“I think the speaker had a word with him about it,” said Sven-Erik Österberg, former Social Democrat constitution committee spokesperson to the Aftonbladet daily.
Österberg said that dress code is a subject often debated at parliamentary group leader meetings. But in the case of Carlgren’s jacket, most were in agreement that it was a clear sartorial no-no.
Otherwise, many of the Riksdag’s fashion faux-pas are typically committed by female members.
“Things have got a bit more slack over the years. Many say that the slackness has gone further on the women’s side. I think that there should be a strict dress code,” Österberg told the Svenska Dagbladet (SvD) daily.
“I saw a female MP in the speaker’s chair dressed in baggy jeans and sneakers, a bit hip-hop style. I don’t think it is appropriate. That is no way to show respect for democracy,” said Björn Söder of the Sweden Democrats to SvD.
On the Riksdag’s web page the advice offered is that a well-groomed style is recommended.
“For men, this means a suit jacket or a cardigan resembling a jacket,” it says.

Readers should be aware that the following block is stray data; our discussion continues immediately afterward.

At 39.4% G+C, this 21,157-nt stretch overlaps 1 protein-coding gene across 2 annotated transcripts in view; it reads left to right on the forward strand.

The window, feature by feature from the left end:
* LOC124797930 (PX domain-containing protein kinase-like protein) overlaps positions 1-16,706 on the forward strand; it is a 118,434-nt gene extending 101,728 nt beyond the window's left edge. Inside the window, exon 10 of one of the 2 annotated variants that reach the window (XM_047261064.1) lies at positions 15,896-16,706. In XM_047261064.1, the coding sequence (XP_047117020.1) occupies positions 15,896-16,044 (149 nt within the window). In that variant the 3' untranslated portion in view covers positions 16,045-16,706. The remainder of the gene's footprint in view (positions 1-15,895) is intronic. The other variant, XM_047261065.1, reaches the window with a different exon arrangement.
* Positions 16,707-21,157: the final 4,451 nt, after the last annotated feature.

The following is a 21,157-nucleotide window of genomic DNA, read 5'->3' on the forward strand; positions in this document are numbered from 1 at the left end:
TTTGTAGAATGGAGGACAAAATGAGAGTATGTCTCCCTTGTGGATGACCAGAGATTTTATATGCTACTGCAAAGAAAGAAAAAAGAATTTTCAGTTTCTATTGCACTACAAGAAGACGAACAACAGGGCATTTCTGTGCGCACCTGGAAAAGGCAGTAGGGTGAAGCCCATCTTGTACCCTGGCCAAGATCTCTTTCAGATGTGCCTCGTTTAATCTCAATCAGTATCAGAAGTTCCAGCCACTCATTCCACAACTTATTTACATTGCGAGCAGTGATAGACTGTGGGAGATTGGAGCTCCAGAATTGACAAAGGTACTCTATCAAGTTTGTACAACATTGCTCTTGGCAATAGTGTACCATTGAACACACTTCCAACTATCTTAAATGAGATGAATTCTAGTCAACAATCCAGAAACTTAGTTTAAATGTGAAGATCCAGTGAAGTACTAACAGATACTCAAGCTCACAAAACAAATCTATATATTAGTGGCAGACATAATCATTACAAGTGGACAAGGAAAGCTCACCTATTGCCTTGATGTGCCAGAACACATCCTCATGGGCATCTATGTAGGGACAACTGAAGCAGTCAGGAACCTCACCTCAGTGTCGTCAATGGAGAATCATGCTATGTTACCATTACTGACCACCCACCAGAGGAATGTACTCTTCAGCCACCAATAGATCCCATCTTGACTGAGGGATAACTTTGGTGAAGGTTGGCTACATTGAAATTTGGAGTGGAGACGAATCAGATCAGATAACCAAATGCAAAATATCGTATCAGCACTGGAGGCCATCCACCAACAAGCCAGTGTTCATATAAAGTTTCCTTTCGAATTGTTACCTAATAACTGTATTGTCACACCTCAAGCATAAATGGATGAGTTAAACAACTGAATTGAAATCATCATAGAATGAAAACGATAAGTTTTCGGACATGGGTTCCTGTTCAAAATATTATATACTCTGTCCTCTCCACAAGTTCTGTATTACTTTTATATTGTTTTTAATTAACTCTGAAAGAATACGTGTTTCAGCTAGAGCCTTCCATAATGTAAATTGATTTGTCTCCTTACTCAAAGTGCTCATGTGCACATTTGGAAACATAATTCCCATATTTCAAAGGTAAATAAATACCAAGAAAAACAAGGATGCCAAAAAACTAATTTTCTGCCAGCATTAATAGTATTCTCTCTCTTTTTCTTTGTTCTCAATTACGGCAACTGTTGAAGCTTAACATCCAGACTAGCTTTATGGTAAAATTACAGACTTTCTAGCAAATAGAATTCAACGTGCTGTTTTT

There are also jackets available for loan to those who have forgotten theirs. There is however, no advice offered for women. Österberg thinks that this is one of the problems.
“There is clear advice for men but no dress rules for women. We should make it a bit stricter, because it is quite difficult today for women to know what is meant by the advice given,” Österberg said.
The Green Party’s Mikaela Valtersson agrees that it is easier for men than women.
“Jackets must be worn in the chamber so for men it ought to be easy. So Carlgren’s jacket… I don’t know what to make out of that. But for women it is harder to issue any direct rules,” she said to Aftonbladet.
Andreas Carlgren however defended his fashion choice.
“I think it looks great,” he said to SvD.
Regarding the chamber’s dress code he said that he thinks that it is good that there are recommendations on how to dress but that he feels the jacket was in accordance with these.
However, he conceded that he wouldn’t wear his favourite item of clothing – a woollen hoodie – to the chamber on account of it not “resembling a jacket”.
Carlgren’s press office told The Local on Tuesday that despite the mixed reactions from colleagues, he still stands by this statement.